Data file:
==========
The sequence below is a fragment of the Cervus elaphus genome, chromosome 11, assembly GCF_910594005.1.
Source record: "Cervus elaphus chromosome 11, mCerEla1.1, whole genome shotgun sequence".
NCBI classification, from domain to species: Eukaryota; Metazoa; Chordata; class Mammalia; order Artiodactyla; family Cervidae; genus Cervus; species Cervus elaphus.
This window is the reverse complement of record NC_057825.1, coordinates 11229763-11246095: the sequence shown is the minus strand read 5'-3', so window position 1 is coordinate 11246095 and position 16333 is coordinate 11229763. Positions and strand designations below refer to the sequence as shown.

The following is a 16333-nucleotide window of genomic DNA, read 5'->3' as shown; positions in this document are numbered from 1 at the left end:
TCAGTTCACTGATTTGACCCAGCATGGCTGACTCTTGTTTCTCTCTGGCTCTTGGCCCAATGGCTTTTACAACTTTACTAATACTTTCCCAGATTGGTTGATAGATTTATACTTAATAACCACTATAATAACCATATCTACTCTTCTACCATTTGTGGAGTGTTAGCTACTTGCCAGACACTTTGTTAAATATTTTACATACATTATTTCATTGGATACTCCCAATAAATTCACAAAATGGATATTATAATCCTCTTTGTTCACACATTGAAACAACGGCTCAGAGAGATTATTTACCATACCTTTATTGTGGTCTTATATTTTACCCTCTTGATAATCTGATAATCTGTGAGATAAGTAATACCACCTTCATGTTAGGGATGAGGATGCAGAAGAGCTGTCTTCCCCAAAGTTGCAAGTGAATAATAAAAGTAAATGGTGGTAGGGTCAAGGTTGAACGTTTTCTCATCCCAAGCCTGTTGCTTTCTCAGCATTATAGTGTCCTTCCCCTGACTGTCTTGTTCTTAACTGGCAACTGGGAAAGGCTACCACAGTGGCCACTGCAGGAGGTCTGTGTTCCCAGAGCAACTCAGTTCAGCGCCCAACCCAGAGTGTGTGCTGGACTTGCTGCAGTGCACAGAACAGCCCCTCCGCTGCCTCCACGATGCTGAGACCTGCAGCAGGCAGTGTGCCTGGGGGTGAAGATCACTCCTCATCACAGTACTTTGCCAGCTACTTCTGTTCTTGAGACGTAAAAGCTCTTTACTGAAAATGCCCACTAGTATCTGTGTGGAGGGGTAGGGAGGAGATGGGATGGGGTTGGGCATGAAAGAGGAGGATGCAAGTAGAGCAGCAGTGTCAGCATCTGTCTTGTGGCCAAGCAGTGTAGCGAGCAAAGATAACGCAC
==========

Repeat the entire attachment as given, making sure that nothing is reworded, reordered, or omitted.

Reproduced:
The sequence below is a fragment of the Cervus elaphus genome, chromosome 11, assembly GCF_910594005.1.
Source record: "Cervus elaphus chromosome 11, mCerEla1.1, whole genome shotgun sequence".
NCBI classification, from domain to species: Eukaryota; Metazoa; Chordata; class Mammalia; order Artiodactyla; family Cervidae; genus Cervus; species Cervus elaphus.
This window is the reverse complement of record NC_057825.1, coordinates 11229763-11246095: the sequence shown is the minus strand read 5'-3', so window position 1 is coordinate 11246095 and position 16333 is coordinate 11229763. Positions and strand designations below refer to the sequence as shown.

The following is a 16333-nucleotide window of genomic DNA, read 5'->3' as shown; positions in this document are numbered from 1 at the left end:
TCAGTTCACTGATTTGACCCAGCATGGCTGACTCTTGTTTCTCTCTGGCTCTTGGCCCAATGGCTTTTACAACTTTACTAATACTTTCCCAGATTGGTTGATAGATTTATACTTAATAACCACTATAATAACCATATCTACTCTTCTACCATTTGTGGAGTGTTAGCTACTTGCCAGACACTTTGTTAAATATTTTACATACATTATTTCATTGGATACTCCCAATAAATTCACAAAATGGATATTATAATCCTCTTTGTTCACACATTGAAACAACGGCTCAGAGAGATTATTTACCATACCTTTATTGTGGTCTTATATTTTACCCTCTTGATAATCTGATAATCTGTGAGATAAGTAATACCACCTTCATGTTAGGGATGAGGATGCAGAAGAGCTGTCTTCCCCAAAGTTGCAAGTGAATAATAAAAGTAAATGGTGGTAGGGTCAAGGTTGAACGTTTTCTCATCCCAAGCCTGTTGCTTTCTCAGCATTATAGTGTCCTTCCCCTGACTGTCTTGTTCTTAACTGGCAACTGGGAAAGGCTACCACAGTGGCCACTGCAGGAGGTCTGTGTTCCCAGAGCAACTCAGTTCAGCGCCCAACCCAGAGTGTGTGCTGGACTTGCTGCAGTGCACAGAACAGCCCCTCCGCTGCCTCCACGATGCTGAGACCTGCAGCAGGCAGTGTGCCTGGGGGTGAAGATCACTCCTCATCACAGTACTTTGCCAGCTACTTCTGTTCTTGAGACGTAAAAGCTCTTTACTGAAAATGCCCACTAGTATCTGTGTGGAGGGGTAGGGAGGAGATGGGATGGGGTTGGGCATGAAAGAGGAGGATGCAAGTAGAGCAGCAGTGTCAGCATCTGTCTTGTGGCCAAGCAGTGTAGCGAGCAAAGATAACGCAC